On 1 July 2020, Waves of Change, a joint project by Håll Sverige Rent (Keep Sweden Tidy) and Hand in Hand was started. The project combines fighting poverty with environmental stewardship. 4,000 micro-businesses in the area of reuse and recycling will be founded in India and Kenya. These will contribute to clearing 100,000 tonnes of plastic from tips, beaches, and coastal areas. The project is being carried out thanks to financing from the Swedish Postcode Lottery.
All of the world’s oceans are interconnected; therefore, we are all also connected. We have a shared dependency on the oceans; they are our origins, our lungs, our food, and our future. And now the oceans need our help. A wave of change is needed. The Waves of Change project is working across the oceans – from Kenya’s and India’s beaches to Sweden. We are working together with fishermen, farmers, and other persons residing along the coasts – to address an issue that concerns all of us on our blue planet.
Through a unique method, we are addressing two of our era’s greatest challenges at the same time – litter in the oceans and in coastal areas, as well as poverty and vulnerability among the millions of people living there. Through Waves of Change, Keep Sweden tidy and Hand in Hand are using their experience from Kenya and India to reach a new level and sense of urgency. The project will produce results both in the long and short term – locally, in Sweden, and across the world’s oceans.
The Indian Ocean makes up 15% of the Earth’s surface and many countries share its coastlines. The oceans are also one of the world’s largest tips or dumping grounds for plastic. According to some estimates, around 15 million tonnes of plastic are dumped here every year. Research has shown that, by 2050, there will be more plastic than fish in the oceans and that 99% of all sea birds will have consumed some plastic.
Less than one-fifth of the plastic produced in the world is recycled. Plastic contributes directly to accelerating the climate crisis, by increasing greenhouse gas emissions, and causing mass-extinction of species, gigantic islands of plastic in the oceans, and creating health problems for the hundreds of millions of persons living in coastal regions. Sanitation workers often have a low social status and live in a vulnerable position in the lowest levels of society.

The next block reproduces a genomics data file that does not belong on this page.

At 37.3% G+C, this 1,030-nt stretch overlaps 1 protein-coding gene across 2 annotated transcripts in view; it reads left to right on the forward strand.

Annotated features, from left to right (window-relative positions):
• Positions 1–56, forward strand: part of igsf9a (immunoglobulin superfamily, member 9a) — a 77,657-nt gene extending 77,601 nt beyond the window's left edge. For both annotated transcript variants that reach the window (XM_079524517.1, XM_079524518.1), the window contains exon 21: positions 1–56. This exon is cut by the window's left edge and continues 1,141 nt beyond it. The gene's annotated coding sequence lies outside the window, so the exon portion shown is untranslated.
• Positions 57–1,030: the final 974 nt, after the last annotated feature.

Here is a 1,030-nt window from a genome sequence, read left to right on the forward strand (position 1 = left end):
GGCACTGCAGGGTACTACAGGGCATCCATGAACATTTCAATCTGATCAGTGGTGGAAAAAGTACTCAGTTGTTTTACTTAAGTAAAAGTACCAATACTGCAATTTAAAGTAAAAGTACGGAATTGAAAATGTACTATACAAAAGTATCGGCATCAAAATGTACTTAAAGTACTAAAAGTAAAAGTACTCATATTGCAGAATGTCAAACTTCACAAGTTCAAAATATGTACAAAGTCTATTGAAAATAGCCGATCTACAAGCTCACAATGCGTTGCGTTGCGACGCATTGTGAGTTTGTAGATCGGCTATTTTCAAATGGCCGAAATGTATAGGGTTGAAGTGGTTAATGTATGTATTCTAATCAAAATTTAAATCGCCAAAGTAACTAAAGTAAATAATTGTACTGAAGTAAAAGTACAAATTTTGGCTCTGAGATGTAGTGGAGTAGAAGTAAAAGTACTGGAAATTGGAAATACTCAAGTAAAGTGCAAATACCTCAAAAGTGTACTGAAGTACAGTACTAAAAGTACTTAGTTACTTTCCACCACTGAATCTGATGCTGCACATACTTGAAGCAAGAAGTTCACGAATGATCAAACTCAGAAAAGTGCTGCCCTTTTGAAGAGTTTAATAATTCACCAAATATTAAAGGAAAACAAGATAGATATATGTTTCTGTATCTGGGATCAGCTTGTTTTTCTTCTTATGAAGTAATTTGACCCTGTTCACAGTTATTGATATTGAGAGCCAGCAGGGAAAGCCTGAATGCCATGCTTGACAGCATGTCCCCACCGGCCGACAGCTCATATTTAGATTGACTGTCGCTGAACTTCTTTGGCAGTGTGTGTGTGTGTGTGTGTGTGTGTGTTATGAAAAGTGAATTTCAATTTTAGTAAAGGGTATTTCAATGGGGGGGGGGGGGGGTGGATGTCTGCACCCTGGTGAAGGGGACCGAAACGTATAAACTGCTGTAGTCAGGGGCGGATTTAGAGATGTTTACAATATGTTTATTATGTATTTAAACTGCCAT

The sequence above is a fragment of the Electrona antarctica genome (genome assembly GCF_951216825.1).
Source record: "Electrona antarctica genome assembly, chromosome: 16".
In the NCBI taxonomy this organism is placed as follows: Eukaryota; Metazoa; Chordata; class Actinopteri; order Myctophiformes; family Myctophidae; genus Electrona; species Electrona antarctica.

Both India and Kenya have coastlines along the Indian Ocean. There are many differences between the two countries, but they also share some challenges: a major problem with littering along the coast and in the oceans, and widespread poverty, and high unemployment levels. In Waves of Change, we are mobilising efforts on both sides of the ocean to find solutions. The project will both contribute to clearing the coasts and the ocean from litter and plastic and also create jobs and employment in the growing recycling industry.
Keep Sweden Tidy and Hand in Hand have together built a strong programme model in the partner countries, developing sustainable, long-term methods for recycling. Keep Sweden Tidy wants to take this co-operation to the next level through this project. The organisation’s expertise in co-ordinating lobby work and civil society action can bring Hand in Hand’s work to decision-makers’ attention and put it on the agendas of grassroots organisations.
We have founded a unique co-operation across the oceans and among continents. Applying the Quintuple Helix Model stimulates broad participation. The model contributes to dialogue and development within five sectors of society: academic institutions, businesses, government agencies, civil society, and the environmental sector. We use our global network by combining the experiences and methods successfully developed in Kenya and India to maximise impact. Keep Sweden Tidy integrates lessons learned from Waves of Change in their work with Swedish municipalities and schools.
The project has a practical focus – litter is transformed into something of value by innovative entrepreneurs, thus creating livelihoods and improving both the environment and health. The project contributes towards UN SDG 1 – No Poverty; 3 – Good Health and Well-Being; 5 – Gender Equality; 12 – Responsible Consumption and Production; 13 – Climate Action; 14 – Life below Water; and 17 – Partnership for the Goals.